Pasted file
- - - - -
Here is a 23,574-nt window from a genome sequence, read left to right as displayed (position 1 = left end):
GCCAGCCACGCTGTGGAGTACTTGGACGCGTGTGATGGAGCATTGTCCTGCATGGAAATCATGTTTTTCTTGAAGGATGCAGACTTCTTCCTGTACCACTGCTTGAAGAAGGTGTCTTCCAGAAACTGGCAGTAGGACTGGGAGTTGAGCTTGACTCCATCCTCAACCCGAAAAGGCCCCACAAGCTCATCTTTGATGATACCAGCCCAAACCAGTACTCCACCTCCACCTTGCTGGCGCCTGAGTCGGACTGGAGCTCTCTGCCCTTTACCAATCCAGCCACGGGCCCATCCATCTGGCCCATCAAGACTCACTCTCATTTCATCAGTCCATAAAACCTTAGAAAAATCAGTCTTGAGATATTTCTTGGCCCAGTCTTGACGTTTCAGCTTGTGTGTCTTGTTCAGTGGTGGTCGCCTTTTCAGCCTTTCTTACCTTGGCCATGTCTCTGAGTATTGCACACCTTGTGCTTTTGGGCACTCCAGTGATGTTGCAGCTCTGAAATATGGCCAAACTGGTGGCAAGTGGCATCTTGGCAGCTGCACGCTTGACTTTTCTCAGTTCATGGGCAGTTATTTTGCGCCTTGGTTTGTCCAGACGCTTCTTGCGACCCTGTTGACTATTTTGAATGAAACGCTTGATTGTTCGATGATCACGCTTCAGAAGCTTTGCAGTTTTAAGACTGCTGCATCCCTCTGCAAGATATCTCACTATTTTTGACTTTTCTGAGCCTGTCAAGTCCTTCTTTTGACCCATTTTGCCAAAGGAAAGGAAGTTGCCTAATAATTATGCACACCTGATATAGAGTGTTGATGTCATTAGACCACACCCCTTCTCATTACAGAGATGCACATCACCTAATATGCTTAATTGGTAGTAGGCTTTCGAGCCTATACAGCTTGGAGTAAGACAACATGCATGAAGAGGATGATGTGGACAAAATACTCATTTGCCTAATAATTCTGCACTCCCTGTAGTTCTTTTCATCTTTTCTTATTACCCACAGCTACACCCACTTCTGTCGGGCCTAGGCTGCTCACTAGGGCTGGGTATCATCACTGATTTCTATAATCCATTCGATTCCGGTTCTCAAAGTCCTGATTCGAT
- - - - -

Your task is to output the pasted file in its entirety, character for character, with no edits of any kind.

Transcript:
Here is a 23,574-nt window from a genome sequence, read left to right as displayed (position 1 = left end):
GCCAGCCACGCTGTGGAGTACTTGGACGCGTGTGATGGAGCATTGTCCTGCATGGAAATCATGTTTTTCTTGAAGGATGCAGACTTCTTCCTGTACCACTGCTTGAAGAAGGTGTCTTCCAGAAACTGGCAGTAGGACTGGGAGTTGAGCTTGACTCCATCCTCAACCCGAAAAGGCCCCACAAGCTCATCTTTGATGATACCAGCCCAAACCAGTACTCCACCTCCACCTTGCTGGCGCCTGAGTCGGACTGGAGCTCTCTGCCCTTTACCAATCCAGCCACGGGCCCATCCATCTGGCCCATCAAGACTCACTCTCATTTCATCAGTCCATAAAACCTTAGAAAAATCAGTCTTGAGATATTTCTTGGCCCAGTCTTGACGTTTCAGCTTGTGTGTCTTGTTCAGTGGTGGTCGCCTTTTCAGCCTTTCTTACCTTGGCCATGTCTCTGAGTATTGCACACCTTGTGCTTTTGGGCACTCCAGTGATGTTGCAGCTCTGAAATATGGCCAAACTGGTGGCAAGTGGCATCTTGGCAGCTGCACGCTTGACTTTTCTCAGTTCATGGGCAGTTATTTTGCGCCTTGGTTTGTCCAGACGCTTCTTGCGACCCTGTTGACTATTTTGAATGAAACGCTTGATTGTTCGATGATCACGCTTCAGAAGCTTTGCAGTTTTAAGACTGCTGCATCCCTCTGCAAGATATCTCACTATTTTTGACTTTTCTGAGCCTGTCAAGTCCTTCTTTTGACCCATTTTGCCAAAGGAAAGGAAGTTGCCTAATAATTATGCACACCTGATATAGAGTGTTGATGTCATTAGACCACACCCCTTCTCATTACAGAGATGCACATCACCTAATATGCTTAATTGGTAGTAGGCTTTCGAGCCTATACAGCTTGGAGTAAGACAACATGCATGAAGAGGATGATGTGGACAAAATACTCATTTGCCTAATAATTCTGCACTCCCTGTAGTTCTTTTCATCTTTTCTTATTACCCACAGCTACACCCACTTCTGTCGGGCCTAGGCTGCTCACTAGGGCTGGGTATCATCACTGATTTCTATAATCCATTCGATTCCGGTTCTCAAAGTCCTGATTCGAT